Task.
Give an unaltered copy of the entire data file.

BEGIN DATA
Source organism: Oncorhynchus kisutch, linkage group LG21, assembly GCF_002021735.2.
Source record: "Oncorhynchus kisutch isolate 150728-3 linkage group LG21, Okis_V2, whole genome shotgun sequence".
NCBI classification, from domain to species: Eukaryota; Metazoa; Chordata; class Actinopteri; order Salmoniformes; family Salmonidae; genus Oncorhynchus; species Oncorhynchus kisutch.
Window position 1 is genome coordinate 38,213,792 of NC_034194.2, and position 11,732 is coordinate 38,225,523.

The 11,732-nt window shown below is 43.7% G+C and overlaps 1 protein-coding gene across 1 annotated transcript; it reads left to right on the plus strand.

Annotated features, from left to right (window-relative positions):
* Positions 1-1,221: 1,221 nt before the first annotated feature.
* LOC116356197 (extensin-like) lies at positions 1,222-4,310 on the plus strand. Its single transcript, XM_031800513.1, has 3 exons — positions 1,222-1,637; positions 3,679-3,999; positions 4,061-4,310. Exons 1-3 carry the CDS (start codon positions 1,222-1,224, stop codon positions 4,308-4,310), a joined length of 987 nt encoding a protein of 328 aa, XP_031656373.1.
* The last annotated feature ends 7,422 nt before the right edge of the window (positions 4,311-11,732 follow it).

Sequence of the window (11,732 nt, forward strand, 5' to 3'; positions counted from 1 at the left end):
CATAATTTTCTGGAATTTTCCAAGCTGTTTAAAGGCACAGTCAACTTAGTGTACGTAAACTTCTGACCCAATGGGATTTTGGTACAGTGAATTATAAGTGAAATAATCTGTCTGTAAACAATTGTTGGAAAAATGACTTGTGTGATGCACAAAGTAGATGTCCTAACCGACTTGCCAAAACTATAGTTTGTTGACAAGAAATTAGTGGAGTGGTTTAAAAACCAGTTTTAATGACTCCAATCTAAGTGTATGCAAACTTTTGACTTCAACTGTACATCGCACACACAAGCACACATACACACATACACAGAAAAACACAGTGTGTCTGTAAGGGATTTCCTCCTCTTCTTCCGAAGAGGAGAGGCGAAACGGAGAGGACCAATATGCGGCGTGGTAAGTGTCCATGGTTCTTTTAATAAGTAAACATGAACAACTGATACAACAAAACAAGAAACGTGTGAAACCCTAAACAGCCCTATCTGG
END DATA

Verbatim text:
Source organism: Oncorhynchus kisutch, linkage group LG21, assembly GCF_002021735.2.
Source record: "Oncorhynchus kisutch isolate 150728-3 linkage group LG21, Okis_V2, whole genome shotgun sequence".
NCBI classification, from domain to species: Eukaryota; Metazoa; Chordata; class Actinopteri; order Salmoniformes; family Salmonidae; genus Oncorhynchus; species Oncorhynchus kisutch.
Window position 1 is genome coordinate 38,213,792 of NC_034194.2, and position 11,732 is coordinate 38,225,523.

The 11,732-nt window shown below is 43.7% G+C and overlaps 1 protein-coding gene across 1 annotated transcript; it reads left to right on the plus strand.

Annotated features, from left to right (window-relative positions):
* Positions 1-1,221: 1,221 nt before the first annotated feature.
* LOC116356197 (extensin-like) lies at positions 1,222-4,310 on the plus strand. Its single transcript, XM_031800513.1, has 3 exons — positions 1,222-1,637; positions 3,679-3,999; positions 4,061-4,310. Exons 1-3 carry the CDS (start codon positions 1,222-1,224, stop codon positions 4,308-4,310), a joined length of 987 nt encoding a protein of 328 aa, XP_031656373.1.
* The last annotated feature ends 7,422 nt before the right edge of the window (positions 4,311-11,732 follow it).

Sequence of the window (11,732 nt, forward strand, 5' to 3'; positions counted from 1 at the left end):
CATAATTTTCTGGAATTTTCCAAGCTGTTTAAAGGCACAGTCAACTTAGTGTACGTAAACTTCTGACCCAATGGGATTTTGGTACAGTGAATTATAAGTGAAATAATCTGTCTGTAAACAATTGTTGGAAAAATGACTTGTGTGATGCACAAAGTAGATGTCCTAACCGACTTGCCAAAACTATAGTTTGTTGACAAGAAATTAGTGGAGTGGTTTAAAAACCAGTTTTAATGACTCCAATCTAAGTGTATGCAAACTTTTGACTTCAACTGTACATCGCACACACAAGCACACATACACACATACACAGAAAAACACAGTGTGTCTGTAAGGGATTTCCTCCTCTTCTTCCGAAGAGGAGAGGCGAAACGGAGAGGACCAATATGCGGCGTGGTAAGTGTCCATGGTTCTTTTAATAAGTAAACATGAACAACTGATACAACAAAACAAGAAACGTGTGAAACCCTAAACAGCCCTATCTGG